Sun, Oct 23, 2011 : 5:53 p.m.

Sorry. The issue is crime. Nice try though. Hope you got a good lawyer.


Sun, Oct 23, 2011 : 5:45 p.m.

@dogsbreath64 Most of those names I am quite familiar with and they are hard working people who made their way in life by their dedication, sacrifice and achievement. Some are fortunate to be born into wealth, but even so, it takes brains and work to retain and grow that wealth.


Sun, Oct 23, 2011 : 5:09 p.m.

Go pester someone else, thank you! You obviously equiped for this discussion. Great job JustMyOppinion!


Sun, Oct 23, 2011 : 5:05 p.m.

And? Your point is? I honestly don't get what point you are trying to make.

Mr. Ed

Sun, Oct 23, 2011 : 3:57 p.m.

I think Snoop wanted a job in the public sector but was denied and now he has an ax to grind. The government is the largest employer in this country. Changes have taken place with pay and benefits for the government workers with more to come.

Basic Bob

Sun, Oct 23, 2011 : 8:48 p.m.

"The government is the largest employer" - Wow, that is something to brag about. Walmart and McDonald's are also large employers. Now what did any of them actually produce? How many of these are good jobs? Is our life richer or poorer because they employ so many people?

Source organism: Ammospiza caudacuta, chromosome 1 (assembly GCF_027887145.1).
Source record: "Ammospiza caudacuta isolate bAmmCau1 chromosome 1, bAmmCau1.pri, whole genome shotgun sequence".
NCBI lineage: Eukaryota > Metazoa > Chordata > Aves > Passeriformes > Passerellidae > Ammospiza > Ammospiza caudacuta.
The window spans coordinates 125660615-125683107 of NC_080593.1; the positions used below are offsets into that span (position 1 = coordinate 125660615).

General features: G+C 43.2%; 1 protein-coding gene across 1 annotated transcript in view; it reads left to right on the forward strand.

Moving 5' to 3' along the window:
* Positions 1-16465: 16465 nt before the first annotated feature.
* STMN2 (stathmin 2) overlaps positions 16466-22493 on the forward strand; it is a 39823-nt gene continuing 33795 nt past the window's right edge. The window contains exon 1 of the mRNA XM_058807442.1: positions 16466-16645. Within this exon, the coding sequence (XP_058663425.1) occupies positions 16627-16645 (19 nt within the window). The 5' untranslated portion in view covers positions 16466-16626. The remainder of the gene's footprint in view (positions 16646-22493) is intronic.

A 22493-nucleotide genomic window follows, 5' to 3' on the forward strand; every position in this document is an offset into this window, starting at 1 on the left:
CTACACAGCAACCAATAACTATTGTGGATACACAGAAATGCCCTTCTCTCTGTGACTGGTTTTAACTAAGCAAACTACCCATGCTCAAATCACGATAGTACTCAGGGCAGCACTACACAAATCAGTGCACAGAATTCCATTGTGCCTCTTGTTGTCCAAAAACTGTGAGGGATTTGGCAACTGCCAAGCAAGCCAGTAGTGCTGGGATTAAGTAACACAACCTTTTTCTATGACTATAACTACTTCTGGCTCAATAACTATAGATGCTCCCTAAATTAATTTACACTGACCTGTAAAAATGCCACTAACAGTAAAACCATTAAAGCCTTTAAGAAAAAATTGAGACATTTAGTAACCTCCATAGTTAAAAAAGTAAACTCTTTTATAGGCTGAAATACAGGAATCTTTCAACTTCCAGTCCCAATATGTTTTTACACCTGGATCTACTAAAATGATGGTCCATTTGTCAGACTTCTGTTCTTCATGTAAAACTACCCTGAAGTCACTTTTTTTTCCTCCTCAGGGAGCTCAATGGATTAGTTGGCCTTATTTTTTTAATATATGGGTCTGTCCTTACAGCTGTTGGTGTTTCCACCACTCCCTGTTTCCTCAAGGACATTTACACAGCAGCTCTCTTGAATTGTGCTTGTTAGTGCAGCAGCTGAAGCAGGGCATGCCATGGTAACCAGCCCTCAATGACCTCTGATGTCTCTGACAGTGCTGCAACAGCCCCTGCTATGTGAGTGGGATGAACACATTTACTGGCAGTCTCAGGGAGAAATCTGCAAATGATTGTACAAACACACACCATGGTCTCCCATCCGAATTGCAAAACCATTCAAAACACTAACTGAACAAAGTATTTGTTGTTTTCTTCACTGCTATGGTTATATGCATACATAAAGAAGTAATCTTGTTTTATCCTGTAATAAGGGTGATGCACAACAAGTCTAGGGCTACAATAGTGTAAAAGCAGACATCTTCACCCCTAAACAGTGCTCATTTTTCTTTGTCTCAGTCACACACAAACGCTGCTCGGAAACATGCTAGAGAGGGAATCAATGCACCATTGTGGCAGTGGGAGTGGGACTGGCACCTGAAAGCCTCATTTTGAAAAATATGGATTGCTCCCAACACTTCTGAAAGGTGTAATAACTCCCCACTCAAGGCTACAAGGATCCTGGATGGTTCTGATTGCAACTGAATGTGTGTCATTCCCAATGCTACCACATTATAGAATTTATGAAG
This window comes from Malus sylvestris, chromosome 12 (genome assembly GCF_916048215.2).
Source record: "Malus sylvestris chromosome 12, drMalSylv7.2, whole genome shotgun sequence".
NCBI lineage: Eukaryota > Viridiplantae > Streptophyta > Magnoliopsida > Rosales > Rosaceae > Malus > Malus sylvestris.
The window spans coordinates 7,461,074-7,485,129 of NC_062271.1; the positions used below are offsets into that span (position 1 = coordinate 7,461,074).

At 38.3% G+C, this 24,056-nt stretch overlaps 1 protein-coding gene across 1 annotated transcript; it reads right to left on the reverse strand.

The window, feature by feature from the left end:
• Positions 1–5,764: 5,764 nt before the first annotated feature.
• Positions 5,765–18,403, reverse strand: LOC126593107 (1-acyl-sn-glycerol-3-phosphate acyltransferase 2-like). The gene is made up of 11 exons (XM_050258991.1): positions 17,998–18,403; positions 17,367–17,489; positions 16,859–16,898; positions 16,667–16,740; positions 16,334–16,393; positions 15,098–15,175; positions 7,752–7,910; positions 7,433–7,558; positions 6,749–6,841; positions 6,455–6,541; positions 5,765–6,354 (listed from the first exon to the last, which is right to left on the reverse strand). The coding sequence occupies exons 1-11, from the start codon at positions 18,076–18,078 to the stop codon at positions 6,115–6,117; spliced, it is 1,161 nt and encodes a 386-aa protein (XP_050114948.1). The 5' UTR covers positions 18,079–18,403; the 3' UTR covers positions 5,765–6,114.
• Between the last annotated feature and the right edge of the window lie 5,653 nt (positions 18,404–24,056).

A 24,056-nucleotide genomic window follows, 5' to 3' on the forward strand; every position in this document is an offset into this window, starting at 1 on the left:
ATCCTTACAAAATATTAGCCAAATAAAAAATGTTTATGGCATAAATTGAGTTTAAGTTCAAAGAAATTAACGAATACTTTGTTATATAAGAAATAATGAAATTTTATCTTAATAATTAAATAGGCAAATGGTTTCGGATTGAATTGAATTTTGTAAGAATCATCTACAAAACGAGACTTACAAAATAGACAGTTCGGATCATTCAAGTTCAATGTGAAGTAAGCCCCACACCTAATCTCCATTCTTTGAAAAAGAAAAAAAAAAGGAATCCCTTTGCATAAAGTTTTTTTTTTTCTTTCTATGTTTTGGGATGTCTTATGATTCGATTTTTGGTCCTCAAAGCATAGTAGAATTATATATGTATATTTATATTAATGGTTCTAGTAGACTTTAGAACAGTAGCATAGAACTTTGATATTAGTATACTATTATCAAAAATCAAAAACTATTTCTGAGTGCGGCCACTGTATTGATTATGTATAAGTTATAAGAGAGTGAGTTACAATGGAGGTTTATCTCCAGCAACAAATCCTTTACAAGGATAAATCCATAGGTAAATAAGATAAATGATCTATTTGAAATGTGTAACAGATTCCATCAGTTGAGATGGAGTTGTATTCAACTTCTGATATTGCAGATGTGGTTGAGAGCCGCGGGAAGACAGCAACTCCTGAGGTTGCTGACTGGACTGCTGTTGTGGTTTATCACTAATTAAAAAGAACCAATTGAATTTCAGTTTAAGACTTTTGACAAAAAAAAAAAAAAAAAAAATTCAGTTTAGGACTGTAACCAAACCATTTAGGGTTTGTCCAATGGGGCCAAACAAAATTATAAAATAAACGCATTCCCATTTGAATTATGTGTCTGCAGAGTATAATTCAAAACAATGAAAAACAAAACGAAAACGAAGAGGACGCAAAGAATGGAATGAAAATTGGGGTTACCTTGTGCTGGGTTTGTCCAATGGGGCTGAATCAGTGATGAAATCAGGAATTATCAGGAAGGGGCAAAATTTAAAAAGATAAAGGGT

Sun, Oct 23, 2011 : 3:55 p.m.

The only reason companies take job overseas is to lower prices and compete with products made overseas and shipped here. People don't seem to care about buying high quality foreign products because they want the status or the low cost. The middle class standard of living is permanently lowered until we put in place the same monetary policy as the Asians, we put tariffs on their goods to equilibrate the consuner cost, we tax them for their free healthcare and company provided housing, and we somehow offset the effect of union demands. Oh sure, your Nissan Toyota Hondas are made in the USA, but the labor and tax advantages where their plants are gives them a huge advantage that they use for fit and finish, more expensive parts and worker satisfaction. Drunk or stoned on the job at the Camry plant? You are gone and black-listed. Here in Michigan? Wildcat strike, protest and lawsuit. Your Lexus, Infinity and Acura vehicles for example) are made in Japan and would cost twice as much if made here by the same companies. I say, OK, tax them at 100% to equilibrate the net costs and use the money to aid US workers whose jobs are now permanently gone. As for the CEOS of US companies and their high salaries? Tax them, too.